Active Ingredients: Natural script; Keen, understated commentary
Side Effects: Flat, static style
Abbas Kiarostami’s brilliantly understated Ten derives an emotional impact from the simplicity of its conceit, without ever feeling maudlin or cheaply sentimental. The film is composed of ten segments, each documenting a car ride and a conversation between a young female driver and her passengers. Austerely shot, often in long, unbroken takes, each segment explores the complex psychology of women in modern-day Iran. Kiarostami’s minimalist, low-fi aesthetic allows the viewer to register small changes that flicker in and out of the characters’ faces and forces intimacy. While the tactic benefits the film, it does not feel an essential component to its power.
Miraculously, this very talky film never feels obviously scripted. Kiarostami has a remarkable ear for the ebbs and flows of natural conversations. He knows that people talk in circles not straight lines, just as the driver circles aimlessly and continually, much to the chagrin of her passengers. Consequently, the heart of each dialogue is uncovered only after false starts, preambles, tangents and diversions. The inner lives of the characters, their histories and relationships emerge so naturally that the sophistication of its construction passes unnoticed. It’s as if we know these characters and simply ride alongside them.
The characters talk around the ideas of love, loss and submission in Iranian society, but lofty “themes” such as these never get in the way of real, grounded dialogue. Gradually, over the course of the film and with the viewpoint of each passenger, a clear and nuanced portrait of a society emerges in which women must submit to men. Yet rather than stop at this simple, surface-level societal critique, Kiarostami digs deeper to uncover the psychological effects of submission. The women in the film struggle emotionally, coming to grips with the realization that they can never truly define their own identities.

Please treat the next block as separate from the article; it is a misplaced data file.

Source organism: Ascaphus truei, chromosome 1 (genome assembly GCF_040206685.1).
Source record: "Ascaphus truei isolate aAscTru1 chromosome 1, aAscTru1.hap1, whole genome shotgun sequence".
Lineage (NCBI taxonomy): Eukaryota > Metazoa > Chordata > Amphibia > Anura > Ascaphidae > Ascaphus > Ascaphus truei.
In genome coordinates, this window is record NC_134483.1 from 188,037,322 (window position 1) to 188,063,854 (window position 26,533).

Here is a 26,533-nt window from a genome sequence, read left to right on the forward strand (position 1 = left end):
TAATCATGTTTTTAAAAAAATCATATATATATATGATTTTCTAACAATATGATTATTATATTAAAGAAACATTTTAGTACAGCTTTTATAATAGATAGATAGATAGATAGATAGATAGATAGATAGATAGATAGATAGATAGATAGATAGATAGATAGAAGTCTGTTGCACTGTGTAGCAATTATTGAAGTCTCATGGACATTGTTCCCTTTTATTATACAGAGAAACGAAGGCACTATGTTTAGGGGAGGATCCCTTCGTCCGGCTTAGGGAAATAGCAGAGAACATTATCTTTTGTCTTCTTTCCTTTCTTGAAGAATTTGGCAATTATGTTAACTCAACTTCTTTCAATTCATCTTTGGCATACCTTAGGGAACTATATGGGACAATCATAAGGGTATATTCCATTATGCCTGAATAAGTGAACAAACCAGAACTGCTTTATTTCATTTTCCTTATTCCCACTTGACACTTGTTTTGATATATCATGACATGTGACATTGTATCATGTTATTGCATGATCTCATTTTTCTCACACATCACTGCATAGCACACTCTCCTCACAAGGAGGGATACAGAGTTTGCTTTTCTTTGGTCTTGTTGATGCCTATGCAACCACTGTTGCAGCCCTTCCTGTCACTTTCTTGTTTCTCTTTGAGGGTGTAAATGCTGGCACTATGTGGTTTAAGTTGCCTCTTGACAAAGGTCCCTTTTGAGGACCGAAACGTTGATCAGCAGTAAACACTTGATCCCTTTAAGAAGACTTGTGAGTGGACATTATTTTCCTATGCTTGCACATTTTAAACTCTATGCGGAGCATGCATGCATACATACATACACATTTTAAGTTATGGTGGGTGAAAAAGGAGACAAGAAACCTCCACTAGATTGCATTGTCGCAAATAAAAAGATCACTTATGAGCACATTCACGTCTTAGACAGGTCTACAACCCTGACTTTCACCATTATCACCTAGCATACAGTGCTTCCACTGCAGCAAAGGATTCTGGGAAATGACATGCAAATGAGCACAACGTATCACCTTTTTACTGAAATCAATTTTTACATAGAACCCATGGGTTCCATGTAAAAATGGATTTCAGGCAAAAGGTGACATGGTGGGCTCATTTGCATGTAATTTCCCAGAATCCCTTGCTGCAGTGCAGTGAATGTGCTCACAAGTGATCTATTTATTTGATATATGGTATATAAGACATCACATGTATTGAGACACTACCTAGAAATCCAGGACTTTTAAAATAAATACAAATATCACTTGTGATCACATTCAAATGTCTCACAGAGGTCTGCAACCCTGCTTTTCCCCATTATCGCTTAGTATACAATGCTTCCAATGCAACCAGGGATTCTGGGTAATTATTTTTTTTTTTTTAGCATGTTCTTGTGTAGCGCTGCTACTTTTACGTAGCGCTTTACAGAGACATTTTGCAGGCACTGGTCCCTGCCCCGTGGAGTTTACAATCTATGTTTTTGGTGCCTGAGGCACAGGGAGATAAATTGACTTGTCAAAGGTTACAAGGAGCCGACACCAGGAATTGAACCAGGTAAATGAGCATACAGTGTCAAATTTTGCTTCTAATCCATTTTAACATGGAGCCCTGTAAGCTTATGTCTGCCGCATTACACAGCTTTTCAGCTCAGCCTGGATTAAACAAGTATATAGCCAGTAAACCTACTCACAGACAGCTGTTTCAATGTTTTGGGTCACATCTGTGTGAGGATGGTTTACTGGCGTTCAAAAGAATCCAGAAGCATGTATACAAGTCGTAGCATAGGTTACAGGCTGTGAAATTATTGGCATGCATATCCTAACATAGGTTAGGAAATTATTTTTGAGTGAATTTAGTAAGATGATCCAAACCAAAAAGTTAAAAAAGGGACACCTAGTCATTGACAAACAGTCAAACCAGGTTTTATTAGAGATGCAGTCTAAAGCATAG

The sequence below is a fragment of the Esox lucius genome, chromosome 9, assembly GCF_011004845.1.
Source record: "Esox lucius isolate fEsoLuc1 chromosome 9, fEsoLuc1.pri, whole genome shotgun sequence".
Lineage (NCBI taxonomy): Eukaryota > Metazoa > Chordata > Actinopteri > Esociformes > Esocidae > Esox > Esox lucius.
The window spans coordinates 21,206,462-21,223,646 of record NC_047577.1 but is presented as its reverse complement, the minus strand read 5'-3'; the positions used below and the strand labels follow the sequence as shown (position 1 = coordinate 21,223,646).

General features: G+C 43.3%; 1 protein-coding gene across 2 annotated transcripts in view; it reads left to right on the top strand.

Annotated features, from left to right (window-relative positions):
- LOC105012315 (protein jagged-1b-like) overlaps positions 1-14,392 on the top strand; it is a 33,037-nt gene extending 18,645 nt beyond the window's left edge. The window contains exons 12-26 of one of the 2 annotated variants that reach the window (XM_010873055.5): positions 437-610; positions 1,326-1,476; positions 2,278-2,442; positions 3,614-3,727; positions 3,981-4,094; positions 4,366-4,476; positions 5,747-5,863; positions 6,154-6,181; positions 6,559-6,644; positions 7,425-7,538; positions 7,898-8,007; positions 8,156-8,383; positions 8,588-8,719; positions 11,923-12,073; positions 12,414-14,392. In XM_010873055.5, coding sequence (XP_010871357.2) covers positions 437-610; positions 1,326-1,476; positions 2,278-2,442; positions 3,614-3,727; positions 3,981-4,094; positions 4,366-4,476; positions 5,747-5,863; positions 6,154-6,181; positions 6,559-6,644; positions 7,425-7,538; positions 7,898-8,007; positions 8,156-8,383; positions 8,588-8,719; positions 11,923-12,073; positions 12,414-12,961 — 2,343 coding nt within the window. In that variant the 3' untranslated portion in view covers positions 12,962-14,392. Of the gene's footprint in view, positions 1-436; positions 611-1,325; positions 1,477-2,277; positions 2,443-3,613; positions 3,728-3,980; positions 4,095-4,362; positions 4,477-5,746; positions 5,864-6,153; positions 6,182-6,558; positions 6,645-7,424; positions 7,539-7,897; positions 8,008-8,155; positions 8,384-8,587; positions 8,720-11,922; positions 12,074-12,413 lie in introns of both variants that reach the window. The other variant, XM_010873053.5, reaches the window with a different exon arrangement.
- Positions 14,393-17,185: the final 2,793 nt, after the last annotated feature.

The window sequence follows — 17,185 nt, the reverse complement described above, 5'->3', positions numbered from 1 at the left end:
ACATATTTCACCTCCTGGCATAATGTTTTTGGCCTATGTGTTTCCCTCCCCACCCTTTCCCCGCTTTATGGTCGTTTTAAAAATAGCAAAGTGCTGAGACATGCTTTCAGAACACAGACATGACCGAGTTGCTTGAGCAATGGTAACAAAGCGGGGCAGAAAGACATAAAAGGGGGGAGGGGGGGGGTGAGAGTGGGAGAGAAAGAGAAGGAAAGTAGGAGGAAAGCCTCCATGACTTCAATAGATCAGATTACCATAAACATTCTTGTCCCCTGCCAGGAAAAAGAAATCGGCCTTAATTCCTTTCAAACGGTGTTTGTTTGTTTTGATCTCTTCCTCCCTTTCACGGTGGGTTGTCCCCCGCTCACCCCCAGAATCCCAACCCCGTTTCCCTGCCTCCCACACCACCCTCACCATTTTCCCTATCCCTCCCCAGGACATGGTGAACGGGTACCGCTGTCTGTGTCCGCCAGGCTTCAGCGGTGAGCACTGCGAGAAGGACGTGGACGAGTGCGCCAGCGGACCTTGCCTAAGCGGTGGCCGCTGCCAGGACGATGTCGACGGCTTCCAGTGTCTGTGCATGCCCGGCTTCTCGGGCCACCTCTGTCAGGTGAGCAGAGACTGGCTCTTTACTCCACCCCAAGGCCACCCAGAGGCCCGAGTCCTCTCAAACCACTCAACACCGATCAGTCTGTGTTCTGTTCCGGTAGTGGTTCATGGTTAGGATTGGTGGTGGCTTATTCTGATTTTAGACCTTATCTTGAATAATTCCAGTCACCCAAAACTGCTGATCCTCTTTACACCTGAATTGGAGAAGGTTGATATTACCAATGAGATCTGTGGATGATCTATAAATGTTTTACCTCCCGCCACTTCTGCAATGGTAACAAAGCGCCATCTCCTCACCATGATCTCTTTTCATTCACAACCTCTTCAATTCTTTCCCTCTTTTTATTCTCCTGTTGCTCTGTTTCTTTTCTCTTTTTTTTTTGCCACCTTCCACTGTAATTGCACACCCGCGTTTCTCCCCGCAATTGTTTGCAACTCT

Like 2010’s I Am Love, this film explores feminine duty and the perceived impossibility of a woman living for herself. In both Iran and the highly patriarchal world of high-society Milan, women are expected to surrender their individualities wholly to their families. Ten’s protagonist believes she knows the secret. “You must first love yourself,” she councils her friends, yet she cannot take her own advice to heart. We come to understand the driver as a quietly tortured woman: guilt weighs heavy on her mind and heart. Her young son calls her selfish; she asks a prostitute if she thinks about guilt and sin; an old woman shames her into praying more; and her sister and friend struggle to find love, while the driver deals with the responsibility of her own divorce, a fact her society cannot forgive. How can she love herself if she can’t forgive herself?